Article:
I am supposed to prove the following proposition from Tao's Analysis 1.

Proposition 5.3.10 (Multiplication is well defined). Let $x=\operatorname{LIM}_{n\to\infty}a_n$, $y=\operatorname{LIM}_{n\to\infty}b_n$, and $x'=\operatorname{LIM}_{n\to\infty}a'_n$ be real numbers. Then $xy$ is also a real number. Furthermore, if $x=x'$, then $xy=x'y$.

For context, a real number is defined to be an object of the form $\operatorname{LIM}_{n\to\infty}a_n$, where $(a_n)_{n=1}^\infty$ is a Cauchy sequence of rational numbers, and two real numbers are said to be equal if they have equivalent Cauchy sequences.

Therefore, to prove that $xy$ is a real number, I want to show that for all rational $\varepsilon>0$, there exists some $N$ such that $|a_jb_j-a_kb_k|\leq\varepsilon$ for all $j,k\geq N$. Since $x$ and $y$ are real, that means that

(a) For all rational $\delta>0$, there exists some $M$ such that $|a_j-a_k|\leq\delta$ for all $j,k\geq M$.

(b) For all rational $\delta'>0$, there exists some $M'$ such that $|b_j-b_k|\leq\delta'$ for all $j,k\geq M'$.

(c) We can therefore define $N:=\max{(M,M')}$.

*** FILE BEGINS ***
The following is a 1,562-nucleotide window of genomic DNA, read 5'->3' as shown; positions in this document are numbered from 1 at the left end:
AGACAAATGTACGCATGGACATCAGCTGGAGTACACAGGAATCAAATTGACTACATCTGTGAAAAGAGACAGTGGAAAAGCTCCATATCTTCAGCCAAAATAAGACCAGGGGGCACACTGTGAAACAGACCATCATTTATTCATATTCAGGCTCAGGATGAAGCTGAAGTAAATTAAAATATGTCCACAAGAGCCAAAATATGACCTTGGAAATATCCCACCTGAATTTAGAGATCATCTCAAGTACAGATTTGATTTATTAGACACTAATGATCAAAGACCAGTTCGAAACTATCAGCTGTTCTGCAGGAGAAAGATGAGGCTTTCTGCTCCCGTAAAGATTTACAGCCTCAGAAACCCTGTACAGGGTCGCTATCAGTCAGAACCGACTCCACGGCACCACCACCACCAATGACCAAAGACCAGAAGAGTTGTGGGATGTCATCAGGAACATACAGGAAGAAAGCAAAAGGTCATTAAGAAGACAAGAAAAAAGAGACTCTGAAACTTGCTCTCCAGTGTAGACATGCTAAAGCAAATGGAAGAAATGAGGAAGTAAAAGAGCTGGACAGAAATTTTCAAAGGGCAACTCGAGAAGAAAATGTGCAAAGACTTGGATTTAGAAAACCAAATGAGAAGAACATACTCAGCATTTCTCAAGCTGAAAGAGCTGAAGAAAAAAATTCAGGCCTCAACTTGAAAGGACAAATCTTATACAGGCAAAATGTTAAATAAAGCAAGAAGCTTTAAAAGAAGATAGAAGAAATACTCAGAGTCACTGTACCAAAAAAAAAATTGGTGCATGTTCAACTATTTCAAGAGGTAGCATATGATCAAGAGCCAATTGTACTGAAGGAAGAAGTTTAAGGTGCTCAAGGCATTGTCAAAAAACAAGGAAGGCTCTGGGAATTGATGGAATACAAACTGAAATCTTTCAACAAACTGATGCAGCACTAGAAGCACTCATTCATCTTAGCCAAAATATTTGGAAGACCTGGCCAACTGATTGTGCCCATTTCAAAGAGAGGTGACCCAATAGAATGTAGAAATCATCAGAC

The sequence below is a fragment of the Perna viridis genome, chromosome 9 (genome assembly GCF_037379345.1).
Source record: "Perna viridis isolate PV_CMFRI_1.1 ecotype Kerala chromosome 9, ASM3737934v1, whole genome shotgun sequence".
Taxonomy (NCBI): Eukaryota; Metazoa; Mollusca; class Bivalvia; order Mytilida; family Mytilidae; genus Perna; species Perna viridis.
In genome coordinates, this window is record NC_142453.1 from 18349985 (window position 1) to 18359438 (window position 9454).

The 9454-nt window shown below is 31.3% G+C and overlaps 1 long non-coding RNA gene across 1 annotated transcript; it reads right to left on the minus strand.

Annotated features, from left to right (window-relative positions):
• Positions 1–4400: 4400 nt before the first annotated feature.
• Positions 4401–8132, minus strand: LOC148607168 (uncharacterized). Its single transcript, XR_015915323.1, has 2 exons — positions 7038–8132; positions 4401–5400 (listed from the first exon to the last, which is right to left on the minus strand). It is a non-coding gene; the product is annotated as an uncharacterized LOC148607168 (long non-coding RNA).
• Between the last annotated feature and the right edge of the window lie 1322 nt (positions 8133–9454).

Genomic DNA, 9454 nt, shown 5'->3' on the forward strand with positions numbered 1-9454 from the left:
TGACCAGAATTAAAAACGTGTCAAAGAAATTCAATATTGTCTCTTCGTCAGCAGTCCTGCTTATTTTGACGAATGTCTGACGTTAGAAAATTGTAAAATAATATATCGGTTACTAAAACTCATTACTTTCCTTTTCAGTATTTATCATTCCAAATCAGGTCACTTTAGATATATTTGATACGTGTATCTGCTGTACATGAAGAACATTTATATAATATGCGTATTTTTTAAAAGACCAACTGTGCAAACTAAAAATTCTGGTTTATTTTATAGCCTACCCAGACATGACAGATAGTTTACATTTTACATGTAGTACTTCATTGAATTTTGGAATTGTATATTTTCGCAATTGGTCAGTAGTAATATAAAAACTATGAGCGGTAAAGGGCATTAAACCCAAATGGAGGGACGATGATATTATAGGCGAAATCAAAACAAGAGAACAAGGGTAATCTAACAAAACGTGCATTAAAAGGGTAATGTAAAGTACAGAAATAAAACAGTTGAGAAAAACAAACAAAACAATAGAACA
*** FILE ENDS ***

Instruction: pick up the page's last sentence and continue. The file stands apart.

I know that $|a_jb_j-a_kb_k|\leq\delta|b_k|+\delta'|a_j|+\delta\delta'$, and my initial idea was to somehow define $\delta$ and $\delta'$ such that $\delta|b_k|+\delta'|a_j|+\delta\delta'=\varepsilon$, but this approach does not seem to be working, as I cannot find satisfactory values for $\delta$ and $\delta'$. I am not sure what else I can do to the inequality to remove the $|b_k|$ and $|a_j|$ terms inside it, and do not know how to proceed.

Any help with this would be greatly appreciated, thanks for your time!

  • $\begingroup$ You probably need to use the result that every Cauchy sequence is bounded to get a uniform bound on the $b_k$ and $a_j$ to then connect your $\delta$s to $\varepsilon$. $\endgroup$ Dec 16, 2019 at 13:09
  • $\begingroup$ @yvesDaoust It is said that they are Cauchy sequence of rational numbers. $\endgroup$
    – Jeanba
    Dec 16, 2019 at 13:12
  • $\begingroup$ @Jeanba: ok, thanks. $\endgroup$
    – user65203
    Dec 16, 2019 at 13:13

1 Answer 1


$$|a_jb_j-a_kb_k|=|b_j(a_j-a_k)+a_k(b_j-b_k)|\le |b_j||a_j-a_k|+|a_k||b_j-b_k|\le A\delta+B\delta'$$ where $A,B$ are upper bounds on $|a_j|$ and $|b_k|$ for $j>M$ and $k>M'$ (say $|a_M|+\delta$ and $|b_{M'}|+\delta'$).

To achieve a given $\delta''$, you can take $\delta=\dfrac{\delta''}{2A},\delta'=\dfrac{\delta''}{2B}$.


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